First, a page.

It was early-January when minimumweight Michael Landero began working out at the Wild Card Gym in Paranaque not because he already had a fight scheduled in the coming months.
Landero’s chief handler, Rommel Nazario, son of the late Rod Nazario, the man credited for setting the stage for Pacquiao’s meteoric rise to stardom in the US, said he doesn’t want his fighters on inactive mode.
“I told him to just start training because offers can suddenly spring up,” said Nazario.
Two weeks ago, Nazario’s predictions came true.
Landero was offered to face Moises Fuentes of Mexico for the WBO minimumweight title on March 2 in Tijuana.
Nazario took the bite even though the money was not that great: $10,000.
“The purse is small but the opportunity is huge,” said Nazario, noting that a victory would open up a world of opportunities.
Landero is no patsy. The 25-year-old from Pontevedra, Negros Occidental, has a 15-5-4 record with five stoppages.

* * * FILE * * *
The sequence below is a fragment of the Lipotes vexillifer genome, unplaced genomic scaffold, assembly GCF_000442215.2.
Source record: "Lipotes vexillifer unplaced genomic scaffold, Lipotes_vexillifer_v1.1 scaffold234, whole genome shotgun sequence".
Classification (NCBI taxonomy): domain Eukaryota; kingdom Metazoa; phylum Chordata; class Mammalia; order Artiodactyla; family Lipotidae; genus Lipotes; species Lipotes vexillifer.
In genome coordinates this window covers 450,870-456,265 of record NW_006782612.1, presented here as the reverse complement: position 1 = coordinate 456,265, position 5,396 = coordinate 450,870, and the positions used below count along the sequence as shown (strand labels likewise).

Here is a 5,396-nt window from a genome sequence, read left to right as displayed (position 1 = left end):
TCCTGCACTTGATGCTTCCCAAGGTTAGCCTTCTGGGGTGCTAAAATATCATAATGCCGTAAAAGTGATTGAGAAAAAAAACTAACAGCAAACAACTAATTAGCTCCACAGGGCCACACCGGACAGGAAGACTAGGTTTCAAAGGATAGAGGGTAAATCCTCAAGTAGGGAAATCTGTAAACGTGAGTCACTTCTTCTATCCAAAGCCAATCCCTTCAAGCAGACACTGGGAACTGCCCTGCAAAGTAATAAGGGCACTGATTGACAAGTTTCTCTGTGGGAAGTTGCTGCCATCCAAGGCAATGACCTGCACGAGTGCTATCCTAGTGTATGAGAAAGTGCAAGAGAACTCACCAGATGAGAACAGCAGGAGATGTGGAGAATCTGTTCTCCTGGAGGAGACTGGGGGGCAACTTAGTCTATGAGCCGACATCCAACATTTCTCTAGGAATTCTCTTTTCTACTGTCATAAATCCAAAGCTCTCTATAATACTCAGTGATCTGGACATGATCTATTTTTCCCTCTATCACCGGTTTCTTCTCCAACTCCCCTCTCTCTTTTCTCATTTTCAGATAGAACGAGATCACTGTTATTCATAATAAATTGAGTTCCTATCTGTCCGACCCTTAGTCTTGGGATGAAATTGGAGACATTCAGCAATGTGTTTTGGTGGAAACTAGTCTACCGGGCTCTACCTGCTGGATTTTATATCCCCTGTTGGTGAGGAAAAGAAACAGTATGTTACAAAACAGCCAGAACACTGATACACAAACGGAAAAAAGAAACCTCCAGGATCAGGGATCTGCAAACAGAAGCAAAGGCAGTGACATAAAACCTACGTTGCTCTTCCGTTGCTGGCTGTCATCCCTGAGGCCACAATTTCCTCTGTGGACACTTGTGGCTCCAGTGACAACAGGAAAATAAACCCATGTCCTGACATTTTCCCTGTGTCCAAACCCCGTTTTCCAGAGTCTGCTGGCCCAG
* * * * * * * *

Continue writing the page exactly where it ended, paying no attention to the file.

But don’t let that unimpressive mark fool you.
Landero knocked out Kenichi Horikawa in nine rounds to nail the Orient-Pacific Boxing Federation crown in Osaka in May 2010 and defended it by scoring a eighth-round TKO of Yasutaka Kuroki in Ibaraki four months later.
Nazario said Landero is somebody who has what it takes to break Fuentes’ heart.
“He is not somebody you get for a tuneup fight,” warned Nazario, aware that Fuentes is also set to fight in late-April.
“We will try our best to ruin their plans,” said Nazario.